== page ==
As a part of the National Flood Insurance Program (NFIP), the Federal Emergency Management Agency (FEMA) periodically conducts Flood Insurance Studies (FISs) and uses the results of these studies to produce FIS reports and Flood Insurance Rate Maps (FIRMs). FIRMs show the estimated extent of flooding during a hypothetical “100-year storm” (also called a 1% storm)—a storm that has an estimated 1% chance of being equaled or exceeded during any given year. (Note: A 100-year storm can occur more than once a century.)
First things first: how do you get your flood maps? Your community should have paper copies, but if you’d like them online, head to this page on FEMA’s Map Service Center’s website where you’ll be able to get a FIRM in one of several ways. Alternatively, you can use Google Earth to view your community’s FIRMs.
Once you’ve gotten your FIRMs, now you need to correctly interpret them. This can be complicated. Following are some resources to help.
- The FEMA introductory fact sheet, Using a Flood Insurance Rate Map (FIRM).
- An animated FEMA tutorial on FIRMs.
- The FEMA Map Services Center, which maintains copies of all FIRMs and FIS reports.
- FEMA’s FIRMette tutorial, which provides instructions for determining the flood designation for an individual parcel by creating a “FIRMette” (a section of a FIRM for a specific address or location).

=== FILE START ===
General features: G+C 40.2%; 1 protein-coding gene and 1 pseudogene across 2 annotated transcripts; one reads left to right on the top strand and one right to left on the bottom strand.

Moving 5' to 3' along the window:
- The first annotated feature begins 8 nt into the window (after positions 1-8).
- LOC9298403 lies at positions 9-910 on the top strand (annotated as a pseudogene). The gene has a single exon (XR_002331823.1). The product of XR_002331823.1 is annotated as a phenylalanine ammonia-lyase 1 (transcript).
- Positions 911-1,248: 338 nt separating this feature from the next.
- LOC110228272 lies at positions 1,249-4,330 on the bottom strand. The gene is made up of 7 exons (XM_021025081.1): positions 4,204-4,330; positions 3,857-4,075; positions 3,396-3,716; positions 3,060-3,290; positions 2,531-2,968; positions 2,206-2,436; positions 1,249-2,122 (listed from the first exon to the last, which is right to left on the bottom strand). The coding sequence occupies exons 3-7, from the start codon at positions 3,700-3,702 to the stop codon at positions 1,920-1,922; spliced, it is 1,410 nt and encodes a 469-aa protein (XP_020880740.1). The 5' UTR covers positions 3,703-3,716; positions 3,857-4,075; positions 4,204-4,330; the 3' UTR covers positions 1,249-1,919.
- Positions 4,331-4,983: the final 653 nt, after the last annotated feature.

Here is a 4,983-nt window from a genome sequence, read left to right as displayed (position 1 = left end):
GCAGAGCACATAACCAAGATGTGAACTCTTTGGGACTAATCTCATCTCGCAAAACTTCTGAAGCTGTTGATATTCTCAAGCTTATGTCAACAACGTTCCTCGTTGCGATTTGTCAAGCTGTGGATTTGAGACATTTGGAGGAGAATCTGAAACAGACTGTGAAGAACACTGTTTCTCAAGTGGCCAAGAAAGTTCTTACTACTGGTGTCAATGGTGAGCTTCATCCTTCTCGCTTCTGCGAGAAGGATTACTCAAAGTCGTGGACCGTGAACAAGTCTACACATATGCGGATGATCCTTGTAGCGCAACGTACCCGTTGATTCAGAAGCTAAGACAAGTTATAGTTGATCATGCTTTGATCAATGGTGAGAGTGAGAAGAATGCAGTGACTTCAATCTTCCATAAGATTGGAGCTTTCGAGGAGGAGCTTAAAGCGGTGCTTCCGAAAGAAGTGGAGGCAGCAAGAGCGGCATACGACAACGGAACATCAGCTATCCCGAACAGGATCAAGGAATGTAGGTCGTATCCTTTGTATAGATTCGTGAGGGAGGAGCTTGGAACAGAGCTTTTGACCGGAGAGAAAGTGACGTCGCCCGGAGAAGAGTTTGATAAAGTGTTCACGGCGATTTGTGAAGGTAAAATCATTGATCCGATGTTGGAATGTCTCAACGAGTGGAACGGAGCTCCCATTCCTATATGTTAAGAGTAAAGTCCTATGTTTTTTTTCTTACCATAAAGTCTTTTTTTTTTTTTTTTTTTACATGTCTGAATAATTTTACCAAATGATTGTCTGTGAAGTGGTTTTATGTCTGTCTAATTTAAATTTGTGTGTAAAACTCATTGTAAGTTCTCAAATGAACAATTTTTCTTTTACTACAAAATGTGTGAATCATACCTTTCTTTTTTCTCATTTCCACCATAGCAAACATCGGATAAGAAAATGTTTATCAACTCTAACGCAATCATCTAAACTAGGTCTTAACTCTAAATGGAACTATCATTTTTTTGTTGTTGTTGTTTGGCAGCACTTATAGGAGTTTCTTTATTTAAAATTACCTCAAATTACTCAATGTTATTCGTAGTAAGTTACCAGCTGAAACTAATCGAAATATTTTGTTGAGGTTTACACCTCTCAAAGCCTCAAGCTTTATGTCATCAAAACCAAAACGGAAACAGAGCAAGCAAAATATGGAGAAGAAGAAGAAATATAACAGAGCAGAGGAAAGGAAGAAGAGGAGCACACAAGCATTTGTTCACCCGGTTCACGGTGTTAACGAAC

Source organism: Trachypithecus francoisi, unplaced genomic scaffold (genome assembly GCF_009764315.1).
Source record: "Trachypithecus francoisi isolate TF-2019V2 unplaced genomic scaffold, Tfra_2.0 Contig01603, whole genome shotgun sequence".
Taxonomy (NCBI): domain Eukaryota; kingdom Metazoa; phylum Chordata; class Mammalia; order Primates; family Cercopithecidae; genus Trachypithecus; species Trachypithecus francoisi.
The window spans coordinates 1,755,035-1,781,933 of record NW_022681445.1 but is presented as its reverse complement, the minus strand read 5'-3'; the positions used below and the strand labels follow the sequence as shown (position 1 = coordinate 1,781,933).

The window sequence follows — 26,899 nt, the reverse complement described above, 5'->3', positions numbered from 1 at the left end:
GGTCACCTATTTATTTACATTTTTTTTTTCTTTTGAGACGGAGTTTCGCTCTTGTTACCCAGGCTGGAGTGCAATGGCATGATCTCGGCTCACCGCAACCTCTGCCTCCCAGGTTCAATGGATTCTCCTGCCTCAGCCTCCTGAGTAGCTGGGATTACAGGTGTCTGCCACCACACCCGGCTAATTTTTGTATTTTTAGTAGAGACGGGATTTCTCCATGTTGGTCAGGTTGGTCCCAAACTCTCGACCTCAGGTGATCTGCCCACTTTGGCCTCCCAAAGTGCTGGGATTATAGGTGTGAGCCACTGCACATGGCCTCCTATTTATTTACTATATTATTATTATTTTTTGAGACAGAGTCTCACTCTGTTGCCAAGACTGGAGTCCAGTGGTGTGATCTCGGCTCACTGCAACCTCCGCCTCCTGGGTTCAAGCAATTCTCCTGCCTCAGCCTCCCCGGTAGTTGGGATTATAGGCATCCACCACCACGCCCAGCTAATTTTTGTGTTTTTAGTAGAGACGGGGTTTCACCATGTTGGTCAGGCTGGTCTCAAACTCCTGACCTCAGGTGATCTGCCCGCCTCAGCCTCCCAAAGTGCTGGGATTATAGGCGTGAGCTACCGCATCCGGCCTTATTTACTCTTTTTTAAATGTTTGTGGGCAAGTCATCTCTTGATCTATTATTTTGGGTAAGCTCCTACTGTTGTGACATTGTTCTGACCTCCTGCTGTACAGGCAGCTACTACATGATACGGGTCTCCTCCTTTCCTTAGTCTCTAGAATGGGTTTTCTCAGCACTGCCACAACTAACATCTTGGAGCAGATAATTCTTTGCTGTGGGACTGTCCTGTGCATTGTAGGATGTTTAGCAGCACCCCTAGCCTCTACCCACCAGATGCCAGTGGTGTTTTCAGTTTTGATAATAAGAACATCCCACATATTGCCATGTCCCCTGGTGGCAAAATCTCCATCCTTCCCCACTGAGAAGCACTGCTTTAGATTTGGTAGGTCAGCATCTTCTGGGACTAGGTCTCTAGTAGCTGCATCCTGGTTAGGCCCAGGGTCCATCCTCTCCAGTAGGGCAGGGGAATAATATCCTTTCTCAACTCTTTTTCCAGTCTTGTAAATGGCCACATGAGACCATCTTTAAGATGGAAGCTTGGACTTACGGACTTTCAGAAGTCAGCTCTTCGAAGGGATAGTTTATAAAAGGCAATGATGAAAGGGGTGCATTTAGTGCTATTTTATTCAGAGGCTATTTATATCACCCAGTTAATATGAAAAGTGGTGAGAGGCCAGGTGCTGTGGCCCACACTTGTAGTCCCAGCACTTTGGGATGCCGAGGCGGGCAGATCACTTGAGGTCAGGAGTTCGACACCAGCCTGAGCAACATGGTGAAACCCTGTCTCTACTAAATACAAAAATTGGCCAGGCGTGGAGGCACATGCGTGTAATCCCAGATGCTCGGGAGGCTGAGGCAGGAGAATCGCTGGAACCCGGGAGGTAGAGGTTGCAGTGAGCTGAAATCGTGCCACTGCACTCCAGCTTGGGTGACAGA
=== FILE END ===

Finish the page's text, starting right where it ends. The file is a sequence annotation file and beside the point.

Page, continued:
- The National Flood Insurance Program website, which has information on FISs, FIRMs, and other floodplain management issues. Check out the Frequently Asked Question section for starters.
- FEMA also offers an “ask the experts” service: email your question to email@example.com. They claim most inquiries are answered within 5 business days.
- While written for Massachusetts, the Massachusetts Office of Coastal Zone Management article, The Art and Science of Identifying Flood Zones has useful general information on reading FIRMs.
* Your community needs only 500 points to qualify for reduced flood insurance premiums through the Community Rating System (CRS). For more information (including how to apply for the CRS program), see our Community Rating System (CRS) primer.
Notes from the folks at CRS:
“Communities providing inquirers with information from the local government’s Flood Insurance Rate Map and Flood Insurance Study may receive credit under Activity 320. To receive this credit the community must tell inquirers if the property is in the SFHA, the COBRA System, or a coastal A Zone or erosion zone if they have been mapped. The community must also advise inquirers about the mandatory flood insurance purchase requirement, and publicize this service annually.”